Plane crashes in ocean off Santa Barbara

Monday, April 20, 2009
SANTA BARBARA: Authorities say a pilot is missing after his small plane crashed into the ocean off the Santa Barbara coast.

Federal Aviation Association spokesman Ian Gregor says in a statement that the single engine Extra EA300 disappeared off radar Sunday evening.

A Santa Barbara County Sheriff Department helicopter crew later found debris and an oil slick about two miles (3.2 kilometers) offshore.

The plane is registered to a Santa Barbara company called Otter Enterprises, but no phone listing for that company could be found. A sheriff's dispatcher says Coast Guard crews are assisting in the search for the pilot, the only person believed to have been aboard the plane when it crashed. The crash is under investigation by the FAA and the National Transportation Safety Board.

Thai Anti-Thaksin Protest Leader Shot

Friday, April 17, 2009

BANGKOK -- The founder of Thailand's "yellow shirt" protest movement that shut down Bangkok airports last year was shot and wounded by gunmen Friday, just days after troops cracked down on rioting protesters from the rival, anti-government "red shirt" movement.
Sondhi Limthongkul was being driven to work before dawn Friday when at least two men in a pickup truck ambushed his car and opened fire with an M-16 and an AK-47, first aiming to shoot out the tires and then spraying the vehicle with bullets, said police Maj. Gen. King Kwangvisetchaichai.
Sondhi was shot in the shoulder and grazed by another bullet near his eyebrow, and his driver was also wounded, he said, adding that dozens of bullet shells were found on the road nearby. Neither was critically wounded, he said.
Sondhi's People's Alliance for Democracy staged protests most of last year to demand that allies of ousted Prime Minister Thaksin Shinawatra resign from government. His supporters come mainly from the middle class and educated elite of Thai society, and include royalists, academics and retired military.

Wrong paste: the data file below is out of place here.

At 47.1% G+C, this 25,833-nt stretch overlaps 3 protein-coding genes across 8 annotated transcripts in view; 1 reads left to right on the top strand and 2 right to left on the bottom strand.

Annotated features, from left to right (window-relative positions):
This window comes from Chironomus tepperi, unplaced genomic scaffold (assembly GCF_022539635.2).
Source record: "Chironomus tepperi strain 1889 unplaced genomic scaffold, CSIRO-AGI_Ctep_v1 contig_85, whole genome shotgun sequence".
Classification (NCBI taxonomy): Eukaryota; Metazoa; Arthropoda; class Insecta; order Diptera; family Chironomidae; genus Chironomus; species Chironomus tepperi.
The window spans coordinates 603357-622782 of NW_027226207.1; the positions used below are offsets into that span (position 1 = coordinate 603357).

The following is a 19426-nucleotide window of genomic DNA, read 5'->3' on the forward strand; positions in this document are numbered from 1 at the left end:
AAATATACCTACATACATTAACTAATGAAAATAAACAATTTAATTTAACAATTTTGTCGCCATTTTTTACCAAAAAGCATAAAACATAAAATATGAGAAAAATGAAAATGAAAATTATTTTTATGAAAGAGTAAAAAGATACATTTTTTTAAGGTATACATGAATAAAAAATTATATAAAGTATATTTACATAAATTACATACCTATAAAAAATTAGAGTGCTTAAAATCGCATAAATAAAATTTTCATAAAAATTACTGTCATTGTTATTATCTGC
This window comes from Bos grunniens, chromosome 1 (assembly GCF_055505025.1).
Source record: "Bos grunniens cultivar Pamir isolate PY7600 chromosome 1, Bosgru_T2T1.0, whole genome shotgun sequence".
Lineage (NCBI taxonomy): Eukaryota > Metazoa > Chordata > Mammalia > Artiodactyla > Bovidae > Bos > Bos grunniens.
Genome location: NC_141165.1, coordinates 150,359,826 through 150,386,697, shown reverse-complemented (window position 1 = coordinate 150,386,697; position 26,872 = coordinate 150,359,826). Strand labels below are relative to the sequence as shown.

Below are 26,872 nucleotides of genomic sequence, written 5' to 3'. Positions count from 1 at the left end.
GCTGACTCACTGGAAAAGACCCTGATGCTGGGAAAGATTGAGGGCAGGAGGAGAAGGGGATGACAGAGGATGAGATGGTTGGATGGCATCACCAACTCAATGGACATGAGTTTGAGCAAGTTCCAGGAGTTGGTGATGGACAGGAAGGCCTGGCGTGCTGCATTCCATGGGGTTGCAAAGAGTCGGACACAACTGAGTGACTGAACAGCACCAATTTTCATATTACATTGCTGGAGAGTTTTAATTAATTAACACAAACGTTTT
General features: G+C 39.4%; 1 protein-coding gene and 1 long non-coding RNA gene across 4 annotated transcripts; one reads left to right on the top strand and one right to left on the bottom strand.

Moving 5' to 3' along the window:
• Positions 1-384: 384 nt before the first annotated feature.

The latest round of protests in Thailand involved their rivals, the red-shirted supporters of Thaksin. The red-shirts, who largely come from rural areas, rioted in Bangkok earlier this week but called off the protests Tuesday after facing a major military crackdown.
The rioting revealed deep-seated anger among the poor in Thailand who say they feel discriminated against in Thai society.
They argue that security forces did nothing to crack down on the yellow-shirted royalist protesters who occupied Government House for three months last year and then seized Bangkok's two airports for a week, stranding some 300,000 travelers.
A spokesman for the yellow-shirted alliance, Panthep Poapongpan, called the attack politically motivated.
"It is quite clear that it was political," he said, adding that the attack "did not come as a surprise." Sondhi was traveling at the time with two bodyguards, who were not wounded.
Police said an investigation was under way to determine the motive.
"Since he is a political figure, we will have to look into that," said King, the police official in charge of the case.
The Thai capital remained under emergency rule on Friday for a sixth day. A state of emergency was imposed Sunday a day after red-shirted protesters stormed a summit of Asian leaders outside Bangkok, prompting its cancellation and the evacuation of leaders by helicopter.